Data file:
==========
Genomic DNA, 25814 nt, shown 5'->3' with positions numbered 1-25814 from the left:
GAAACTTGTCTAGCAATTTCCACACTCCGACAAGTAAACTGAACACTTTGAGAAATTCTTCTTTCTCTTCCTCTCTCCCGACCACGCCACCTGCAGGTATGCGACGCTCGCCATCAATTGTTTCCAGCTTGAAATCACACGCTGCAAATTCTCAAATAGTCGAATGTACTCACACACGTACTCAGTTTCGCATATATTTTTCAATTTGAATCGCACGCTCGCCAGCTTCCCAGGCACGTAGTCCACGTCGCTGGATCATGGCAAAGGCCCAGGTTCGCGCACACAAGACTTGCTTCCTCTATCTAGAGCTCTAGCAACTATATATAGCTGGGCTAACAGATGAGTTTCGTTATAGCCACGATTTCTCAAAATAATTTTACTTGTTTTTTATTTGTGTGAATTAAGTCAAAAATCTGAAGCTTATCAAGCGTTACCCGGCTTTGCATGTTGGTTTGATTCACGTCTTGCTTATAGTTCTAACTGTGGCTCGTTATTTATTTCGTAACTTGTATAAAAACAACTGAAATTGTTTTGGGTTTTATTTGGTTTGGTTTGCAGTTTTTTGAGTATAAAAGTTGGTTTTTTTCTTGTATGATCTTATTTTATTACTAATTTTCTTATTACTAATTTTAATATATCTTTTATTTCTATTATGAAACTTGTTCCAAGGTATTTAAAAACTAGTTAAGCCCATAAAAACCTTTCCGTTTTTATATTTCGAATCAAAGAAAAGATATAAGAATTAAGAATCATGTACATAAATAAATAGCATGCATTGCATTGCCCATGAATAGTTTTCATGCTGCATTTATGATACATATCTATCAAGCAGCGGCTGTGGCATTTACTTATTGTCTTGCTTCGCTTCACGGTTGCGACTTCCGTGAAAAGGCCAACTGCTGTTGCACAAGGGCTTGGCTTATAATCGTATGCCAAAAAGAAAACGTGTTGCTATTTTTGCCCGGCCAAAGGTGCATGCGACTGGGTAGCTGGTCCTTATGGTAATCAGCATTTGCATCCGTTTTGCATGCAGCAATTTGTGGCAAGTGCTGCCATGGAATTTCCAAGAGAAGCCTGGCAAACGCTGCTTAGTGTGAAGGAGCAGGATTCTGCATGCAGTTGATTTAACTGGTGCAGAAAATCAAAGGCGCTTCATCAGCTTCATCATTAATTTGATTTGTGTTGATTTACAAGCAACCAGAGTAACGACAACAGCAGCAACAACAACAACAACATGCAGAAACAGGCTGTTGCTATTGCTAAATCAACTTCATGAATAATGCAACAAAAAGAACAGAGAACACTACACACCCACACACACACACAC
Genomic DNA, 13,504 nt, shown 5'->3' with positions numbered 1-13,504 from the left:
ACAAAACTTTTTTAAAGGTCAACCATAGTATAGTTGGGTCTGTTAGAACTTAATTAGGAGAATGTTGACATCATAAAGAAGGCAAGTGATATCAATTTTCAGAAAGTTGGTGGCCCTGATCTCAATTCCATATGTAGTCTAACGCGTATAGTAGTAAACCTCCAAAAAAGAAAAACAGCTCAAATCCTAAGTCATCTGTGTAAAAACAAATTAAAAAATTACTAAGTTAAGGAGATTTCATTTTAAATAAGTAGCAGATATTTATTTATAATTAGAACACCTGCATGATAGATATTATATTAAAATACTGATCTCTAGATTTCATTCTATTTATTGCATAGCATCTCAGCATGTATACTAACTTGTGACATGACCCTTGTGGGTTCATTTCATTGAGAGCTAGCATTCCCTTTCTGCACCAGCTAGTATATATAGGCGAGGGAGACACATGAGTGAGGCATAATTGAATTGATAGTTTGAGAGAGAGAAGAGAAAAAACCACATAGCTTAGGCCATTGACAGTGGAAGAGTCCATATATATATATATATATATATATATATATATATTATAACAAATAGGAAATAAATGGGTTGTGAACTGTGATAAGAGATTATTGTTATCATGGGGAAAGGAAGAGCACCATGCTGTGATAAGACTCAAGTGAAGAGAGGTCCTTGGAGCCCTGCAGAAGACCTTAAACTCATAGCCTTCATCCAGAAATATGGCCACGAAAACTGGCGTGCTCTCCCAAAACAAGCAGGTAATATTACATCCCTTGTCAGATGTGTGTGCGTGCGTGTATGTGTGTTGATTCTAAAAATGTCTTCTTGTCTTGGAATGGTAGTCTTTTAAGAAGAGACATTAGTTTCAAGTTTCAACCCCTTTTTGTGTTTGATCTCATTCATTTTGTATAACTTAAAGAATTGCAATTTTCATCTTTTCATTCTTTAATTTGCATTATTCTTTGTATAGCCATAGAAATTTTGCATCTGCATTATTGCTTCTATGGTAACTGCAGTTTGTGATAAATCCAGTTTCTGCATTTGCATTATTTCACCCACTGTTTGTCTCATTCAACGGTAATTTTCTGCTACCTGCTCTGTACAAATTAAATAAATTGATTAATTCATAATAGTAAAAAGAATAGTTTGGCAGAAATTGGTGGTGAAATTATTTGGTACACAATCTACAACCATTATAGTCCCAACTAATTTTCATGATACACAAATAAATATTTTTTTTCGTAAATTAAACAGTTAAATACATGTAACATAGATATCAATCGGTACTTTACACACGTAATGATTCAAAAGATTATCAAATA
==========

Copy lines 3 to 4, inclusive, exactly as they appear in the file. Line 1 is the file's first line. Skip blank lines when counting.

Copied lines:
Genomic DNA, 13,504 nt, shown 5'->3' with positions numbered 1-13,504 from the left:
ACAAAACTTTTTTAAAGGTCAACCATAGTATAGTTGGGTCTGTTAGAACTTAATTAGGAGAATGTTGACATCATAAAGAAGGCAAGTGATATCAATTTTCAGAAAGTTGGTGGCCCTGATCTCAATTCCATATGTAGTCTAACGCGTATAGTAGTAAACCTCCAAAAAAGAAAAACAGCTCAAATCCTAAGTCATCTGTGTAAAAACAAATTAAAAAATTACTAAGTTAAGGAGATTTCATTTTAAATAAGTAGCAGATATTTATTTATAATTAGAACACCTGCATGATAGATATTATATTAAAATACTGATCTCTAGATTTCATTCTATTTATTGCATAGCATCTCAGCATGTATACTAACTTGTGACATGACCCTTGTGGGTTCATTTCATTGAGAGCTAGCATTCCCTTTCTGCACCAGCTAGTATATATAGGCGAGGGAGACACATGAGTGAGGCATAATTGAATTGATAGTTTGAGAGAGAGAAGAGAAAAAACCACATAGCTTAGGCCATTGACAGTGGAAGAGTCCATATATATATATATATATATATATATATATATATTATAACAAATAGGAAATAAATGGGTTGTGAACTGTGATAAGAGATTATTGTTATCATGGGGAAAGGAAGAGCACCATGCTGTGATAAGACTCAAGTGAAGAGAGGTCCTTGGAGCCCTGCAGAAGACCTTAAACTCATAGCCTTCATCCAGAAATATGGCCACGAAAACTGGCGTGCTCTCCCAAAACAAGCAGGTAATATTACATCCCTTGTCAGATGTGTGTGCGTGCGTGTATGTGTGTTGATTCTAAAAATGTCTTCTTGTCTTGGAATGGTAGTCTTTTAAGAAGAGACATTAGTTTCAAGTTTCAACCCCTTTTTGTGTTTGATCTCATTCATTTTGTATAACTTAAAGAATTGCAATTTTCATCTTTTCATTCTTTAATTTGCATTATTCTTTGTATAGCCATAGAAATTTTGCATCTGCATTATTGCTTCTATGGTAACTGCAGTTTGTGATAAATCCAGTTTCTGCATTTGCATTATTTCACCCACTGTTTGTCTCATTCAACGGTAATTTTCTGCTACCTGCTCTGTACAAATTAAATAAATTGATTAATTCATAATAGTAAAAAGAATAGTTTGGCAGAAATTGGTGGTGAAATTATTTGGTACACAATCTACAACCATTATAGTCCCAACTAATTTTCATGATACACAAATAAATATTTTTTTTCGTAAATTAAACAGTTAAATACATGTAACATAGATATCAATCGGTACTTTACACACGTAATGATTCAAAAGATTATCAAATA